Most of us don’t pay much attention to Latin American countries. The Europeans, the Middle East, China, and back in the 1980s, Japan, get most of the headlines.
I know this from experience since I have been blogging on Latin America for almost ten years; while my blog gets a nice amount of visitors and I have been invited to speak at conferences, Latin America is not a subject that draws much attention from the public at large, except when it comes to the subject of immigration.
But Latin American politics affects the USA, not only regarding immigration. When you have a formerly wealthy, oil-producing country bankrolling some of the extreme-left nations in our hemisphere, while at the same time heading head-first down the Communist abyss, it’s worth noting the change in geopolitics.
Things are bad in Venezuela right now. For instance,
- OIl production has declined from 3.2 million barrels a day in 2000, to 2.35 million. Venezuela’s oil revenues account for about 95% of export earnings.
- Venezuelan journalists have declared freedom of expression situation as “critical”
- Residents face chronic shortages of consumer goods and basic foods.
- Currency controls have brought about the suspension of foreign supplies of raw materials, equipment and spare parts to Venezuelan companies, disrupting their production.
- Personal safety is gone, as Venezuela, the most violent country in South America, recorded a new high of 21,692 murders this year along with a surge in kidnappings, prison riots and random shootings. Gangs of Chavista-funded motorcyclists last month looted a truck, with some of the looters climbing over the body of the fatally-injured diver.
- The entire medical system is collapsing.
- The National Assembly (their Congress) has now passed an Enabling Law, which granted president Nicolas Maduro the power to act by decree, bypassing the legislature.
- The implied monthly inflation rate has now ramped up to 36%, for a whopping 283% per year.
By now you’re probably asking, how can things get worse? Marking the start of a new period of repression, 11 women were arrested on Monday for peacefully protesting the new enabling law:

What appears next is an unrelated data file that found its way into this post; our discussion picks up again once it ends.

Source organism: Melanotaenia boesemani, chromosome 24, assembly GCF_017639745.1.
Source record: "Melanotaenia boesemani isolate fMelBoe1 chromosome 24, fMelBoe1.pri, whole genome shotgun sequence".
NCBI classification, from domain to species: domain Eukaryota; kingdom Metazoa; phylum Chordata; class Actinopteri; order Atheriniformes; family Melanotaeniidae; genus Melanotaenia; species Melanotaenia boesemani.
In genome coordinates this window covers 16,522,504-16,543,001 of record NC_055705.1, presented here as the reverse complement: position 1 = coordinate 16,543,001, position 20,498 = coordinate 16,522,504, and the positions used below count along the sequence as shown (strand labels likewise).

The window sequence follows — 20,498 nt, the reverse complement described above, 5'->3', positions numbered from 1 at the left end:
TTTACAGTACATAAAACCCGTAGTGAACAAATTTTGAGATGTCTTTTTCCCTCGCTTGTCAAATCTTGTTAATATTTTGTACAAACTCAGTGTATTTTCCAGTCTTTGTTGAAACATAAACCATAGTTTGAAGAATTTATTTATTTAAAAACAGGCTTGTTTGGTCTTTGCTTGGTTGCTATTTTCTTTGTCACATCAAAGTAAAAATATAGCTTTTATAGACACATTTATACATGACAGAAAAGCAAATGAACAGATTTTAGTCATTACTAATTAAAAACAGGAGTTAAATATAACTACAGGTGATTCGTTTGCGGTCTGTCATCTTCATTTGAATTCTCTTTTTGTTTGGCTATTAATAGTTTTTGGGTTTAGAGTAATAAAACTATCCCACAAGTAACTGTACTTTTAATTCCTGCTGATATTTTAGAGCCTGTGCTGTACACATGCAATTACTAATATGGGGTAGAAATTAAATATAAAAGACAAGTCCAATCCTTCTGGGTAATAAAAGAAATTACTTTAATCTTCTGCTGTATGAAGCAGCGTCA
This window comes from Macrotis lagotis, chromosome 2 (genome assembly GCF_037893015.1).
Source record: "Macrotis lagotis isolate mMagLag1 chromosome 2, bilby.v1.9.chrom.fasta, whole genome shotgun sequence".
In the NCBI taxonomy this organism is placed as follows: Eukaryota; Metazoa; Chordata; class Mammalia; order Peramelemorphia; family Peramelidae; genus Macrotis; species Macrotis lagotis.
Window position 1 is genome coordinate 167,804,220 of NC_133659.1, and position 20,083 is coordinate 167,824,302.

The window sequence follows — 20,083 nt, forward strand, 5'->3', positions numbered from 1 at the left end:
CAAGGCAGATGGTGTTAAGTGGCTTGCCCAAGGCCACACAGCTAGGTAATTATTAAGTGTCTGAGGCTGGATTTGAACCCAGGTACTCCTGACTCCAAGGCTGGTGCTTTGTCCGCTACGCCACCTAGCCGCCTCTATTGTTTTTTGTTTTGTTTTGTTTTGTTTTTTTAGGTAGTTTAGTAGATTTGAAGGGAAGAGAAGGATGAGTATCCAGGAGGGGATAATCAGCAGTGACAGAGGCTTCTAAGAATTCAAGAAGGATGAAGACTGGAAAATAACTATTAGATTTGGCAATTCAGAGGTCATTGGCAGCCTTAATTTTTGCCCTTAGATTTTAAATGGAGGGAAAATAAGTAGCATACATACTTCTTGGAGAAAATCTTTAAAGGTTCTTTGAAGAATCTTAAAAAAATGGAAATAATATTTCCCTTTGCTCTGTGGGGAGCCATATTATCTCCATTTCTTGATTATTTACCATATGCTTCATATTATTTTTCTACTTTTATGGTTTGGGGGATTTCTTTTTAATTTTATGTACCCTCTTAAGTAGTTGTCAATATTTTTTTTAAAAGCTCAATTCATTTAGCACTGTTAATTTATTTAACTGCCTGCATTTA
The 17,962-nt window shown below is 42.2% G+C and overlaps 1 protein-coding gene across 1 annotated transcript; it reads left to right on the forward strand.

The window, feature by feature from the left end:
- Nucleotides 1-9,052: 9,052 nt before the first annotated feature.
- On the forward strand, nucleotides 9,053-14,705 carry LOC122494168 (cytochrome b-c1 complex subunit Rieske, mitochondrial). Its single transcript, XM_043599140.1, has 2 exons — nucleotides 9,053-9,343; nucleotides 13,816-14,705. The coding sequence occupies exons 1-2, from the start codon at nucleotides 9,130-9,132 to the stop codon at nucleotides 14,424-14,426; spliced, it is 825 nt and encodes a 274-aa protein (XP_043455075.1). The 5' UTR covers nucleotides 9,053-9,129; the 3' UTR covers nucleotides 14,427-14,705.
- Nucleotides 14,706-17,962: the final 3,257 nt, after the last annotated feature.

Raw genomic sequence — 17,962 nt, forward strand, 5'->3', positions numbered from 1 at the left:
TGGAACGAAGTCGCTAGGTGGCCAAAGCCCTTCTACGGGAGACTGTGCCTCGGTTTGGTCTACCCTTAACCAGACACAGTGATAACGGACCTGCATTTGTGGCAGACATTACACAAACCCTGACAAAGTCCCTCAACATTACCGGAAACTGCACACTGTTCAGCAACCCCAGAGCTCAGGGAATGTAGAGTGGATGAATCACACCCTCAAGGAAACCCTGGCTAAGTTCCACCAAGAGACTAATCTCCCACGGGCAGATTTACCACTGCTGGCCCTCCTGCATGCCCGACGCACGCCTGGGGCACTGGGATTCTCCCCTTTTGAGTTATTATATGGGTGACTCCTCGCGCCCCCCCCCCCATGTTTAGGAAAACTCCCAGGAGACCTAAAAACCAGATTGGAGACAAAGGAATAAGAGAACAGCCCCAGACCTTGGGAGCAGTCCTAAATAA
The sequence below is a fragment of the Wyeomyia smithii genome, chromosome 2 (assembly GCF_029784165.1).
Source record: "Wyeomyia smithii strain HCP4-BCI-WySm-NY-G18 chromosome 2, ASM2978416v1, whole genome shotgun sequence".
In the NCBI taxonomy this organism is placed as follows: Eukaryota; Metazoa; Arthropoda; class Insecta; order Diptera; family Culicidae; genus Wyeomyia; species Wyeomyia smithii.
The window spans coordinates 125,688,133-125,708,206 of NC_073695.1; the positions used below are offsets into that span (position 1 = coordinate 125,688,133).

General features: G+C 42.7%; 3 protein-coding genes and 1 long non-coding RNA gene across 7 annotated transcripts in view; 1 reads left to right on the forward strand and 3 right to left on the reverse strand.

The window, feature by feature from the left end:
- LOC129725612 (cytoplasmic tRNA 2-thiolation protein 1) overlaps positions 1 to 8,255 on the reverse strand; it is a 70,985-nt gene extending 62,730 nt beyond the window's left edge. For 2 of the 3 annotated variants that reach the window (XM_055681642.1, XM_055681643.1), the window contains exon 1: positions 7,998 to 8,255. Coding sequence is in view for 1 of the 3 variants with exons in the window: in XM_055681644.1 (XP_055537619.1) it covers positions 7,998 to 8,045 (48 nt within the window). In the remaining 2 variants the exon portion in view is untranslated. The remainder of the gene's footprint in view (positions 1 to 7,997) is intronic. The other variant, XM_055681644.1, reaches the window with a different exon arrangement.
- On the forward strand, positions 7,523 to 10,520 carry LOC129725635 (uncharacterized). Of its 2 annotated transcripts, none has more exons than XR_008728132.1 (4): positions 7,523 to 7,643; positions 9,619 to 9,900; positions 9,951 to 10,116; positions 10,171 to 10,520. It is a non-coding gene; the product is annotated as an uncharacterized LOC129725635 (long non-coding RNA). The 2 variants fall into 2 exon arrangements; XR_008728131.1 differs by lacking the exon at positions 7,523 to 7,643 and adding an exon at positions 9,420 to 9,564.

— El_bicho_popular (@Elbicho_popular) November 18, 2013
Maduro also wants Interpol to arrest JJ Rendón (who is now living outside the country), the political strategist to opposition leader Henrique Capriles, and has proclaimed that he will deal “with an iron hand” with anyone who dare question the results of the upcoming municipal elections scheduled for December 8 (link in Spanish) – a day he has proclaimed Hugo Chavez day.
The real crackdown is already starting: Maduro is now arresting small business owners. Their crime? Owning a business:
Venezuelan President Nicolas Maduro said on Thursday that authorities had arrested more than 100 “bourgeois” businessmen in a crackdown on alleged price-gouging since the weekend. “We have more than 100 of the bourgeoisie behind bars at the moment,” Maduro said in a speech to the nation.
In a country where corruption is the order of the day, my only theory is that Maduro may be seizing electronics stores, for instance, and handing them to members of the military as a means to keeping the military happy and paid off, since Cuban intelligence now is in charge of the military.
Where will the electronics and the appliances come from? China, perhaps.
Not that electric appliances represent a threat to the USA. A Communist country that has direct flights from Iran and Syria may, though. . . particularly after US Secretary of State John Kerry publicly repudiated the Monroe Doctrine.
Things will be getting a lot worse.